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Physical size
Surname warmth
Formula symbol
Size and
unit system
unit dimension
SI J  = kg · m 2 · s -2 L 2 · M · T −2
cgs erg L 2 · M · T −2
Heat is transported in different ways: by conduction (in the horseshoe), by convection (in the rising hot air) and by thermal radiation (visible through the glow of the red embers)

The physical quantity heat records part of the energy that is absorbed or emitted by a thermodynamic system . The other part is the physical work . According to the first law of thermodynamics, both together cause a change in the internal energy of the system. The work is defined as that portion of the transferred energy that is associated with a change in external parameters , e.g. B. with the reduction of the volume when compressing a gas. The remaining part is the heat. It leaves the external parameters unchanged and instead increases the entropy of the system, which for example reduces its internal order, e.g. B. when melting an ice cube. Like all energies, heat is specified in the international system in the unit of measurement joule and is usually denoted by the symbol .

Between two systems with different temperatures, heat always flows from the higher to the lower temperature. The heat can be transported by conduction , radiation or convection .


The physical term “heat” differs significantly from the colloquial use of the word “heat”. In everyday language, this usually refers to the property of a body that makes it “warm” and thus describes a certain state. This is best expressed physically by the term thermal energy . In this sense, the word component “heat” is also used in numerous technical terms for historical reasons (e.g. heat capacity , heat content, etc.).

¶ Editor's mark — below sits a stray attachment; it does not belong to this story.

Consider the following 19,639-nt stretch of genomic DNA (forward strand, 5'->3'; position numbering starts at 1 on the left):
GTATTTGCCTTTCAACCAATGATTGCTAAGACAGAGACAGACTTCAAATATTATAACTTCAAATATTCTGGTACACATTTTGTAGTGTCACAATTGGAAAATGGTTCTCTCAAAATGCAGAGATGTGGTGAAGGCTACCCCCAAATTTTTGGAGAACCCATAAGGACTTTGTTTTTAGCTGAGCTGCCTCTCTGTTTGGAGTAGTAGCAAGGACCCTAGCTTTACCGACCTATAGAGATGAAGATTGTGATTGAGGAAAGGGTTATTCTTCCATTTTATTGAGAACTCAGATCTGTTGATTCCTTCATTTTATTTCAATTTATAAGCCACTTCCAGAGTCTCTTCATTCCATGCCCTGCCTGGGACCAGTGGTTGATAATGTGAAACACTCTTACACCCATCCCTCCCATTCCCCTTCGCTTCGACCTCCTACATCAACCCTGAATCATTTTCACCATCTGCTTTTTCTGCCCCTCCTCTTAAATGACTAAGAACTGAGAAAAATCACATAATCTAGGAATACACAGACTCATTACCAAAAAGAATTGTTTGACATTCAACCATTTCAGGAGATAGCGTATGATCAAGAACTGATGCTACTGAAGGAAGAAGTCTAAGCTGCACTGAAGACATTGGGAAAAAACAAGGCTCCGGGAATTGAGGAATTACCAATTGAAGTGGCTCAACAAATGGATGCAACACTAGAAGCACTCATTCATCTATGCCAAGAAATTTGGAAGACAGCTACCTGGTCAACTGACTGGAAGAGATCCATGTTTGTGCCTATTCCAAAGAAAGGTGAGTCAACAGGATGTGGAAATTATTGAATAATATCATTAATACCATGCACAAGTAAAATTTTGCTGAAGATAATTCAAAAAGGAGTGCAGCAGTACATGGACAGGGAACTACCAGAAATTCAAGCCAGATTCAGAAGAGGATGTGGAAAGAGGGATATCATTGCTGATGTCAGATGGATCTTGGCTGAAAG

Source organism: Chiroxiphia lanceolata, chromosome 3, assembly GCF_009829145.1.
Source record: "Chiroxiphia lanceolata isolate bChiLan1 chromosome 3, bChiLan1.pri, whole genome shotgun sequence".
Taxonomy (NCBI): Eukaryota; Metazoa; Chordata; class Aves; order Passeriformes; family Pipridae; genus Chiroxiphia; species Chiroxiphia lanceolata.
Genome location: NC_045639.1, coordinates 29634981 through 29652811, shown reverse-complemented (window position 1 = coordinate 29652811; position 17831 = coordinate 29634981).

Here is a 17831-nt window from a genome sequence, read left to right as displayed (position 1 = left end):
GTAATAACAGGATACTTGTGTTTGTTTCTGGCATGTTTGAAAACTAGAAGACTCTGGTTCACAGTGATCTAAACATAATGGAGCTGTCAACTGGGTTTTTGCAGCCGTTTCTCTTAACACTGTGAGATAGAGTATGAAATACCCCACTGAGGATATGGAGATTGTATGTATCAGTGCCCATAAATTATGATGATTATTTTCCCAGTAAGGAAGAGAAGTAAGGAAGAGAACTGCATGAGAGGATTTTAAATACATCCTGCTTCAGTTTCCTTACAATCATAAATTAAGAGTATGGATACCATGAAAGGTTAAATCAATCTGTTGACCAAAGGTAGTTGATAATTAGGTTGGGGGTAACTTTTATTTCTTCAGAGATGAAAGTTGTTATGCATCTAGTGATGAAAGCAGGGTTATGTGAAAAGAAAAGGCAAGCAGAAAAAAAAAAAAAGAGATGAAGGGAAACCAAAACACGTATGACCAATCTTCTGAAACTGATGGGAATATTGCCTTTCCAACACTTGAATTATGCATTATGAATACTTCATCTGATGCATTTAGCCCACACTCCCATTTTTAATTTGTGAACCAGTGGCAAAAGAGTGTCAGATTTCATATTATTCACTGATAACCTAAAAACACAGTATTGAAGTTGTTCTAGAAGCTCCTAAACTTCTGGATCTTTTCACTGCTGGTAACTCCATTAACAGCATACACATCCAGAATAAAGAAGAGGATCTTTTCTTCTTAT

The quantity that is called “heat” in physics is not a state quantity . Rather, it is used to describe processes in which the state of the system changes. It is therefore a process variable . According to the first law of thermodynamics, the change in its internal energy for each system is equal to the sum of the heat supplied and the work done on the system. Conversely, this means that the heat supplied exactly the increase of internal energy minus the work done corresponds: . How much energy is transferred in total depends only on the initial and final state; however, the division into work and heat can be different - depending on the course of the process.